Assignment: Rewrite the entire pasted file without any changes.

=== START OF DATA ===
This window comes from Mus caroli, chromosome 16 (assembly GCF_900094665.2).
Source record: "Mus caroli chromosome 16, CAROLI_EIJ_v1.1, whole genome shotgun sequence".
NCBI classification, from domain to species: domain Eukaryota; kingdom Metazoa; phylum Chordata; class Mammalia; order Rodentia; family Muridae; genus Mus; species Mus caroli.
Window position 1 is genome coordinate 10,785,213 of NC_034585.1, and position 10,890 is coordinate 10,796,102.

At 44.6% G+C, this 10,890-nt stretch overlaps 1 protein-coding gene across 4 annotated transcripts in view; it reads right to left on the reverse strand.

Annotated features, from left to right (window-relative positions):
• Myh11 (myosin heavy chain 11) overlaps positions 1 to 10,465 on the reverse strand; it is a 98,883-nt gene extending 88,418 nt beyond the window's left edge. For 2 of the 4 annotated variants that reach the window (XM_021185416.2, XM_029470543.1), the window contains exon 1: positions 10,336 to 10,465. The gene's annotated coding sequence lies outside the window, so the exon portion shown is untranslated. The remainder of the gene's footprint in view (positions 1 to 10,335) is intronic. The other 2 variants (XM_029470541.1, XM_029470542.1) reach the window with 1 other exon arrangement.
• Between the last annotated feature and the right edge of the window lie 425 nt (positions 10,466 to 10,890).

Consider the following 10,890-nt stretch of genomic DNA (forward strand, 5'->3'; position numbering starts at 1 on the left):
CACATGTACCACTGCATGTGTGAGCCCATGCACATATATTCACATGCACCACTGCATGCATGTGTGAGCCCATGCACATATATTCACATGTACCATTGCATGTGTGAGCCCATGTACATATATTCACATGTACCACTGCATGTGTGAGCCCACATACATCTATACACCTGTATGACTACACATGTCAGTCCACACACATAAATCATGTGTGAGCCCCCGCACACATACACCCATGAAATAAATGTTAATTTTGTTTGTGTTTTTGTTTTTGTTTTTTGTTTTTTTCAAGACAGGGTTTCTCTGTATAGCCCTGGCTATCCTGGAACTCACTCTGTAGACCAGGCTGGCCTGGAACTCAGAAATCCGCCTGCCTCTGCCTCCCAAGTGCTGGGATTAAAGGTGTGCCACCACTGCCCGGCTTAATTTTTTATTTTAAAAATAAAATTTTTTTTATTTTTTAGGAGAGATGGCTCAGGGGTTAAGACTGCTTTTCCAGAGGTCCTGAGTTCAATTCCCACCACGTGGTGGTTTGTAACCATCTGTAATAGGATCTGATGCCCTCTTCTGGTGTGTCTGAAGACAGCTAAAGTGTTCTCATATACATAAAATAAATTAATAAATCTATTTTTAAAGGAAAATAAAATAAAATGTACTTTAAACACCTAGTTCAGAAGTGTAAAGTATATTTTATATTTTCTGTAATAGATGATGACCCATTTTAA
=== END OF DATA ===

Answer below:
This window comes from Mus caroli, chromosome 16 (assembly GCF_900094665.2).
Source record: "Mus caroli chromosome 16, CAROLI_EIJ_v1.1, whole genome shotgun sequence".
NCBI classification, from domain to species: domain Eukaryota; kingdom Metazoa; phylum Chordata; class Mammalia; order Rodentia; family Muridae; genus Mus; species Mus caroli.
Window position 1 is genome coordinate 10,785,213 of NC_034585.1, and position 10,890 is coordinate 10,796,102.

At 44.6% G+C, this 10,890-nt stretch overlaps 1 protein-coding gene across 4 annotated transcripts in view; it reads right to left on the reverse strand.

Annotated features, from left to right (window-relative positions):
• Myh11 (myosin heavy chain 11) overlaps positions 1 to 10,465 on the reverse strand; it is a 98,883-nt gene extending 88,418 nt beyond the window's left edge. For 2 of the 4 annotated variants that reach the window (XM_021185416.2, XM_029470543.1), the window contains exon 1: positions 10,336 to 10,465. The gene's annotated coding sequence lies outside the window, so the exon portion shown is untranslated. The remainder of the gene's footprint in view (positions 1 to 10,335) is intronic. The other 2 variants (XM_029470541.1, XM_029470542.1) reach the window with 1 other exon arrangement.
• Between the last annotated feature and the right edge of the window lie 425 nt (positions 10,466 to 10,890).

Consider the following 10,890-nt stretch of genomic DNA (forward strand, 5'->3'; position numbering starts at 1 on the left):
CACATGTACCACTGCATGTGTGAGCCCATGCACATATATTCACATGCACCACTGCATGCATGTGTGAGCCCATGCACATATATTCACATGTACCATTGCATGTGTGAGCCCATGTACATATATTCACATGTACCACTGCATGTGTGAGCCCACATACATCTATACACCTGTATGACTACACATGTCAGTCCACACACATAAATCATGTGTGAGCCCCCGCACACATACACCCATGAAATAAATGTTAATTTTGTTTGTGTTTTTGTTTTTGTTTTTTGTTTTTTTCAAGACAGGGTTTCTCTGTATAGCCCTGGCTATCCTGGAACTCACTCTGTAGACCAGGCTGGCCTGGAACTCAGAAATCCGCCTGCCTCTGCCTCCCAAGTGCTGGGATTAAAGGTGTGCCACCACTGCCCGGCTTAATTTTTTATTTTAAAAATAAAATTTTTTTTATTTTTTAGGAGAGATGGCTCAGGGGTTAAGACTGCTTTTCCAGAGGTCCTGAGTTCAATTCCCACCACGTGGTGGTTTGTAACCATCTGTAATAGGATCTGATGCCCTCTTCTGGTGTGTCTGAAGACAGCTAAAGTGTTCTCATATACATAAAATAAATTAATAAATCTATTTTTAAAGGAAAATAAAATAAAATGTACTTTAAACACCTAGTTCAGAAGTGTAAAGTATATTTTATATTTTCTGTAATAGATGATGACCCATTTTAA